Areas of State law include Education & Schools, Criminal behaviour & Police, Transport, Community Services, Consumer Affairs, Ambulance Services, Hospitals and Utilities such as Electricity and Water Supply.

People who changed genders were previously unable to change sex on birth certificates and other official documentation if they were married, as State or Territory governments could refuse to do this as it could be seen as facilitating a same sex union. Many transgender people have been forced to divorce if they wanted to officially change gender. From December 9 2018 State and Territory governments will no longer be able to clock changes to birth certificates and other documents.  It is State and Territory Governments who maintain the register of Births, Deaths & Marriages. State and Territory governments have been given one (1) year from the amendments to the Marriage Act 1961 (Cth) to have enough time to implement this to change their legislation and procedures.

Same Sex Relationships: Family Law

Family Law property settlement for de facto couples including same sex couples was an area of State authority, however in about 2009, all Australian States except Western Australia, gave up their power to make “Family Law” for those couples and gave their power to the Australian federal government instead.

Accordingly, the Family Law Act 1975 was amended some years ago to recognize couples in same sex relationships.

The definition of “de facto” in the Family Law Act includes those in a same sex relationship.

Accordingly for de facto couples in every Australian State except Western Australia (where state law applies), the Family Law Act will apply, if the relationship of a same sex couple broke down after:

  • 1 March 2009 for residents of Queensland, New South Wales, Australian Capital Territory, Victoria, Tasmania and the Northern Territory;
  • 1 July 2010 for residents of South Australia.

This also means that under the Family Law Act, same sex couples can enter into Binding Financial Agreements, which include Cohabitation Agreements and Financial Agreements after separation.

If a de facto couple separated before the date above that applies to them in the state they are living in, then state law applies to their property settlement.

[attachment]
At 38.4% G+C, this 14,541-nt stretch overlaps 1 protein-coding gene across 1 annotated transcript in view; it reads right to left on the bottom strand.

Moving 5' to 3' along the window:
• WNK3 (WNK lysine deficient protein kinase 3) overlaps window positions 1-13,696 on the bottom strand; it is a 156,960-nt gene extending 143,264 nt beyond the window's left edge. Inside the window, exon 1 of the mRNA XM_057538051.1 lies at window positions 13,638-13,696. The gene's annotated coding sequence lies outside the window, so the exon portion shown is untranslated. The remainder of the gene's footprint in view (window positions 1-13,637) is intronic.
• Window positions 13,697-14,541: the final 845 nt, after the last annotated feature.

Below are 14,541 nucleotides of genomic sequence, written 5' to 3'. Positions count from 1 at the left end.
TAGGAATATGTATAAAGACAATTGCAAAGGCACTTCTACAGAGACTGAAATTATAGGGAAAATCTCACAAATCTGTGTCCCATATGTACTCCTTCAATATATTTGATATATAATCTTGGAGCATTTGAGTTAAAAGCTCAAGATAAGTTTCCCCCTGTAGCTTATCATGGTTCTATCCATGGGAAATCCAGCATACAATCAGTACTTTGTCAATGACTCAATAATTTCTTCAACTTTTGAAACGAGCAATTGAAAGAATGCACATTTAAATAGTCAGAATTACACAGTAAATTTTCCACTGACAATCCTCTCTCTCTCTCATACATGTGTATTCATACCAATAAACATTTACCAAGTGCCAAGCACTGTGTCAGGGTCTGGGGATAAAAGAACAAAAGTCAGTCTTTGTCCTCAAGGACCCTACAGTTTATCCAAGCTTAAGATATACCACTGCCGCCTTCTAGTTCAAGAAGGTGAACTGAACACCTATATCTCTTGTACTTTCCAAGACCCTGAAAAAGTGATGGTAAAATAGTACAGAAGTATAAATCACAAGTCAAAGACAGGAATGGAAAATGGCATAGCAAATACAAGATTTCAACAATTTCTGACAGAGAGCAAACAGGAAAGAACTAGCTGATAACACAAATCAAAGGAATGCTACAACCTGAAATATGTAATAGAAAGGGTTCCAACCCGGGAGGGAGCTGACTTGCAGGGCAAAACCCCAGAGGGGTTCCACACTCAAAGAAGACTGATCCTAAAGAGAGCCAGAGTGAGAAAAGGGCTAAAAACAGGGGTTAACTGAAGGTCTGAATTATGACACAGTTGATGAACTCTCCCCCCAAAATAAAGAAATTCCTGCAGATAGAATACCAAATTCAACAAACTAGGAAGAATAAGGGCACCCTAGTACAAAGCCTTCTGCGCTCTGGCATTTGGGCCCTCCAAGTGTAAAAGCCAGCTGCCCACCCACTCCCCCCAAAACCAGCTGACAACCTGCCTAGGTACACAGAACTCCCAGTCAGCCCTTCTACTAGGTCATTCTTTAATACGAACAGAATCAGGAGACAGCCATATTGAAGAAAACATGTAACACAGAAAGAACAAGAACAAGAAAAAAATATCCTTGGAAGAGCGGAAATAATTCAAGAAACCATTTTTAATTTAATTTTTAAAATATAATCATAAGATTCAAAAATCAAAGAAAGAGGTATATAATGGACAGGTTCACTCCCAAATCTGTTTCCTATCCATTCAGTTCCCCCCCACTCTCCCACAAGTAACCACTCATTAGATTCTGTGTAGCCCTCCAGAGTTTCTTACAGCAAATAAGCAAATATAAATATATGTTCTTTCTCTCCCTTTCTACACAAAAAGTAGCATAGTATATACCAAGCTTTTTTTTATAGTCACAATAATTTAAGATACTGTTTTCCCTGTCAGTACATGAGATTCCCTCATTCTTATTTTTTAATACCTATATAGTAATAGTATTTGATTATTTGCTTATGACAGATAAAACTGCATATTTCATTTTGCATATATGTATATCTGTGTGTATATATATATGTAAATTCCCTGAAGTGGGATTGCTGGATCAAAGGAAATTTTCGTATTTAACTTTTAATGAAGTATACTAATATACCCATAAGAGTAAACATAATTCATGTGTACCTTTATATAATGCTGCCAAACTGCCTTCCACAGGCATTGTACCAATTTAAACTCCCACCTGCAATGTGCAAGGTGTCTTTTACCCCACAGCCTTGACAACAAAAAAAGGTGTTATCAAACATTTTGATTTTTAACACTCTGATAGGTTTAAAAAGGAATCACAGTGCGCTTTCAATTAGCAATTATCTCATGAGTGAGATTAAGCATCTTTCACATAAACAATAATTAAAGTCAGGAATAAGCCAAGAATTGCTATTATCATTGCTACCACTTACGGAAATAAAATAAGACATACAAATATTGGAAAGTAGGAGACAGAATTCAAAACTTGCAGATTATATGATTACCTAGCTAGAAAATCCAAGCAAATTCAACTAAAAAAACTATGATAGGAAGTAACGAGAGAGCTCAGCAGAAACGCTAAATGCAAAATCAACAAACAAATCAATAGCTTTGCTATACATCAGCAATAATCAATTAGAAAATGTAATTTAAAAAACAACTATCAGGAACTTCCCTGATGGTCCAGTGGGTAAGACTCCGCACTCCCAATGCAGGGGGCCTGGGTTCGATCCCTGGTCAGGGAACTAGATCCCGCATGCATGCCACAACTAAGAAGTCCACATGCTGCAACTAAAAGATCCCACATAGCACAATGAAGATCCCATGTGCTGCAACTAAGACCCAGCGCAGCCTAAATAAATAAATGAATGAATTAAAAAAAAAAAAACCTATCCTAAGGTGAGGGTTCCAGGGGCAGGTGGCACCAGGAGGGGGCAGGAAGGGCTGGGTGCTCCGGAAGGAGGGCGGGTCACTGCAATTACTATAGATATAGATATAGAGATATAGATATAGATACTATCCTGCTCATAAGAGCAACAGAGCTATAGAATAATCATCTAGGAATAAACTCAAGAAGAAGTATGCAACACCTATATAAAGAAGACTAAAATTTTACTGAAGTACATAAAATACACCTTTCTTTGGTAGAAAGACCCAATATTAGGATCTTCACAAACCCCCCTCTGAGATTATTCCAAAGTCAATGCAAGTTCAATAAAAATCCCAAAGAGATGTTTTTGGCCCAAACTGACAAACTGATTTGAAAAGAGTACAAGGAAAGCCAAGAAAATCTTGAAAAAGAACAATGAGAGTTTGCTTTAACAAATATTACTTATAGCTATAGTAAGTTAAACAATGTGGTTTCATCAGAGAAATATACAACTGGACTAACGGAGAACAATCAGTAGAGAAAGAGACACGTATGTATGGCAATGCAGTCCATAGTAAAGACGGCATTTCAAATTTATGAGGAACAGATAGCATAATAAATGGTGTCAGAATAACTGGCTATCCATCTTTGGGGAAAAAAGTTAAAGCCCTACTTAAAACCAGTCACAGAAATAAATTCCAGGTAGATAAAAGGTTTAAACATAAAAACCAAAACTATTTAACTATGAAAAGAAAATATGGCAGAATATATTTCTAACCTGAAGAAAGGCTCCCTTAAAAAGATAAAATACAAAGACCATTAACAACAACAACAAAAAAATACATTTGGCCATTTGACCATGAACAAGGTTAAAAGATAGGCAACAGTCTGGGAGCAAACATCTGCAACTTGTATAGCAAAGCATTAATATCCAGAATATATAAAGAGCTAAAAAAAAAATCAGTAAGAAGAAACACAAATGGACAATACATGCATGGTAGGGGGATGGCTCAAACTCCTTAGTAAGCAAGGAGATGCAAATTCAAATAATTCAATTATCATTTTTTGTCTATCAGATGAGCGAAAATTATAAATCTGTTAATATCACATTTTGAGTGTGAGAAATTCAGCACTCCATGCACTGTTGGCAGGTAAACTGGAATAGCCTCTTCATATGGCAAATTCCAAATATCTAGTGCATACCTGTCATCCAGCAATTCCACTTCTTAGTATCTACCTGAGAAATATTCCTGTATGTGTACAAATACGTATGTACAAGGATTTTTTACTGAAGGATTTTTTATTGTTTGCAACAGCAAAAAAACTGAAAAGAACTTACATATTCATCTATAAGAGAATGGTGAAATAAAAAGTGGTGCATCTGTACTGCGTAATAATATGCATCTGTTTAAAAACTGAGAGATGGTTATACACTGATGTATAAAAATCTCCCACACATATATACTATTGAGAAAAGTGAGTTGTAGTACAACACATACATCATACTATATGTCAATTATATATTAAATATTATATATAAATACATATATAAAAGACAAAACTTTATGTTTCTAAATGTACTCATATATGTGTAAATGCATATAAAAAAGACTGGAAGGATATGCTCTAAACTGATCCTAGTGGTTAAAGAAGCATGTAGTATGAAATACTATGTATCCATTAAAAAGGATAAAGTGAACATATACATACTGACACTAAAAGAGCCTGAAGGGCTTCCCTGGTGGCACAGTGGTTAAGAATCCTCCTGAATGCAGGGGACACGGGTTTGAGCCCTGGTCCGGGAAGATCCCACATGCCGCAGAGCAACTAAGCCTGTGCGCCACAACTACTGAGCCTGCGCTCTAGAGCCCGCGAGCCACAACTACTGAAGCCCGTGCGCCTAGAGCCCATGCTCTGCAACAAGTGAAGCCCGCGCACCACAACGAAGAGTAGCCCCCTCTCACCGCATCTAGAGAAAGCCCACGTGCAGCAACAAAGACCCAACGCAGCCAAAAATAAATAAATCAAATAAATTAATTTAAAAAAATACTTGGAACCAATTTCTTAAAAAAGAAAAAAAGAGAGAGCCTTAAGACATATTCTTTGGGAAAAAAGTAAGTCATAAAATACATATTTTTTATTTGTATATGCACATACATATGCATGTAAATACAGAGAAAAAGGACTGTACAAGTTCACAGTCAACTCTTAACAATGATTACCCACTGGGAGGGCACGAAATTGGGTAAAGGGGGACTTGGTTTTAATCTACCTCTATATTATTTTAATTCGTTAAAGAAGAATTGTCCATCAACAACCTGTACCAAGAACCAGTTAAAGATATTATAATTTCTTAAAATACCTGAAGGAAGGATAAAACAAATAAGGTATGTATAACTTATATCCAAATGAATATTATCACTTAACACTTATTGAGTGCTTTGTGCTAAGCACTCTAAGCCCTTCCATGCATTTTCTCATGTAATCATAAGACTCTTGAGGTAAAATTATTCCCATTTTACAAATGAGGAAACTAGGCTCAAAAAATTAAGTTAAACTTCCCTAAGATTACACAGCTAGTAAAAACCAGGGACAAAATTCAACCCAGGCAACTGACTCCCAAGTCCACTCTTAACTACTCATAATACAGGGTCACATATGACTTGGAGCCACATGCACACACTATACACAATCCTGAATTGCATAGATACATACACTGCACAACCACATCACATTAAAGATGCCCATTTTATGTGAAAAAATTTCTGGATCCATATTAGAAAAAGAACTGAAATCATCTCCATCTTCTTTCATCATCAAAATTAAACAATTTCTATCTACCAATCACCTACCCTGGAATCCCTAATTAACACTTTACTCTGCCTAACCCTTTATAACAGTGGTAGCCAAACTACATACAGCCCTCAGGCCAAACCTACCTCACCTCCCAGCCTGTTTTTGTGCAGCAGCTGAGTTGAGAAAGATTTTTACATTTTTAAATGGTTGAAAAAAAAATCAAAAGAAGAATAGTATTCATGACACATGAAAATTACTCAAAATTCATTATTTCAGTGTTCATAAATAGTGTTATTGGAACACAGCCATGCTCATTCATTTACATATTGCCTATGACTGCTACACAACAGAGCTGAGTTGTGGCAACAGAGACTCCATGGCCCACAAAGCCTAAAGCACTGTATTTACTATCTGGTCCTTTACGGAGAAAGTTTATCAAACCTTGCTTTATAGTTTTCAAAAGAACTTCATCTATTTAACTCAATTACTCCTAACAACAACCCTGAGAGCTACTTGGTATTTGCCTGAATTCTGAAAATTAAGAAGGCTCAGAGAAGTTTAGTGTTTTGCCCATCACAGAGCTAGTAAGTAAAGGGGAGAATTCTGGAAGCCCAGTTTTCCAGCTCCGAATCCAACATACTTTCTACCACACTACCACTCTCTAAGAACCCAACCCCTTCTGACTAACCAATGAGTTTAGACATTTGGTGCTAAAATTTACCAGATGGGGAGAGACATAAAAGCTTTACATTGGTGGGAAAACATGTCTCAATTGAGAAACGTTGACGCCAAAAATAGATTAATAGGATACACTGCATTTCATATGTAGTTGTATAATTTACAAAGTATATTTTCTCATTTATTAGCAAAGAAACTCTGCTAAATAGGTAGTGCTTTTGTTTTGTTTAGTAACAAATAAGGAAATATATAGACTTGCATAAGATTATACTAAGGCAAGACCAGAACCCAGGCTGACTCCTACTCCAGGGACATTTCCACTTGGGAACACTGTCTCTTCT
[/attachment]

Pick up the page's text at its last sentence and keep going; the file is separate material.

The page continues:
If a same sex couple marry, as they are legally able to after the amendments to the Marriage Act 1961 (Cth) and subsequently separate or divorce, then they have the same rights as married heterosexual couples under the Family Law Act 1975 (Cth).

Same Sex Relationships – More Information

If you want to find out about registration of a Same Sex Relationship read our information sheet How do I register a Same Sex Relationship and do I need to.

Read more about Marriage and Civil Unions for Same Sex Couples in the information sheet We’re in a Same Sex Relationship – Can we have a Civil Union.

The laws about fostering or adopting children for same sex couples is explained in our information sheet We are a Same Sex Couple – Can we Foster or Adopt Children.

Find out more about having a baby through artificial insemination in the information sheet Using Artificial Insemination to have a baby in a Same Sex Relationships.

You may have acquired some assets or got yourself into a position where you are earning a very good wage. The information sheet Should I enter into a Binding Financial Agreement to protect myself may provide some helpful information for you.

If you are thinking about entering into a Cohabitation Agreement with your partner, read the information sheet What type of Binding Financial Agreement do I need for more information.

De Facto Relationships – More Information

It might also be important for you to read the checklist of things a court looks at to decide whether you are in a de facto relationship, the time limits applicable to your de facto relationship, how to protect your assets, the threshold requirements for de facto couples to be apply to apply for property settlement and other important legal information.

You can read more in the following sections of our website: